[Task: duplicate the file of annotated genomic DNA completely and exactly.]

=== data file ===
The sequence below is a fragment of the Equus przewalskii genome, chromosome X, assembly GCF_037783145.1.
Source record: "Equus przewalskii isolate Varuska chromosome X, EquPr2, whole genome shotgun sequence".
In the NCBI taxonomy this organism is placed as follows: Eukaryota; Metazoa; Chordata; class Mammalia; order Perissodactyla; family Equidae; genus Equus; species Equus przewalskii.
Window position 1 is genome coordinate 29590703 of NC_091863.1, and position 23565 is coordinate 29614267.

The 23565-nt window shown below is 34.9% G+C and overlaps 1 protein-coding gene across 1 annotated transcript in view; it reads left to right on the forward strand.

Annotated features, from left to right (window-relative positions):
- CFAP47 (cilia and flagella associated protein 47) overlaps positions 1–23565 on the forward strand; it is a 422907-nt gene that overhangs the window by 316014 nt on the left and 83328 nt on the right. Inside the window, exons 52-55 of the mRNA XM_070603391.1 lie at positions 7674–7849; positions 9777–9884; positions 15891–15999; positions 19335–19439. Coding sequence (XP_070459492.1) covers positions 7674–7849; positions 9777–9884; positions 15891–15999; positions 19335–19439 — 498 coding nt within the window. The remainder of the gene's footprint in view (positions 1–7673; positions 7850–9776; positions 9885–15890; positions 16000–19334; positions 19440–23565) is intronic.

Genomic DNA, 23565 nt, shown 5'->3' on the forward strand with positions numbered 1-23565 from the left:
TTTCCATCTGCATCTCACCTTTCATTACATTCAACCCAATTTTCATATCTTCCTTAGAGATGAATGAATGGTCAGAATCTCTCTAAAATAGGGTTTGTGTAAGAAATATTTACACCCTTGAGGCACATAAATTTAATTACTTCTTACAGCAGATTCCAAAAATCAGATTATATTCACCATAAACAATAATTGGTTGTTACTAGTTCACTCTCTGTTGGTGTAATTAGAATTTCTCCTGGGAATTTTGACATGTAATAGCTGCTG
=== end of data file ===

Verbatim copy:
The sequence below is a fragment of the Equus przewalskii genome, chromosome X, assembly GCF_037783145.1.
Source record: "Equus przewalskii isolate Varuska chromosome X, EquPr2, whole genome shotgun sequence".
In the NCBI taxonomy this organism is placed as follows: Eukaryota; Metazoa; Chordata; class Mammalia; order Perissodactyla; family Equidae; genus Equus; species Equus przewalskii.
Window position 1 is genome coordinate 29590703 of NC_091863.1, and position 23565 is coordinate 29614267.

The 23565-nt window shown below is 34.9% G+C and overlaps 1 protein-coding gene across 1 annotated transcript in view; it reads left to right on the forward strand.

Annotated features, from left to right (window-relative positions):
- CFAP47 (cilia and flagella associated protein 47) overlaps positions 1–23565 on the forward strand; it is a 422907-nt gene that overhangs the window by 316014 nt on the left and 83328 nt on the right. Inside the window, exons 52-55 of the mRNA XM_070603391.1 lie at positions 7674–7849; positions 9777–9884; positions 15891–15999; positions 19335–19439. Coding sequence (XP_070459492.1) covers positions 7674–7849; positions 9777–9884; positions 15891–15999; positions 19335–19439 — 498 coding nt within the window. The remainder of the gene's footprint in view (positions 1–7673; positions 7850–9776; positions 9885–15890; positions 16000–19334; positions 19440–23565) is intronic.

Genomic DNA, 23565 nt, shown 5'->3' on the forward strand with positions numbered 1-23565 from the left:
TTTCCATCTGCATCTCACCTTTCATTACATTCAACCCAATTTTCATATCTTCCTTAGAGATGAATGAATGGTCAGAATCTCTCTAAAATAGGGTTTGTGTAAGAAATATTTACACCCTTGAGGCACATAAATTTAATTACTTCTTACAGCAGATTCCAAAAATCAGATTATATTCACCATAAACAATAATTGGTTGTTACTAGTTCACTCTCTGTTGGTGTAATTAGAATTTCTCCTGGGAATTTTGACATGTAATAGCTGCTG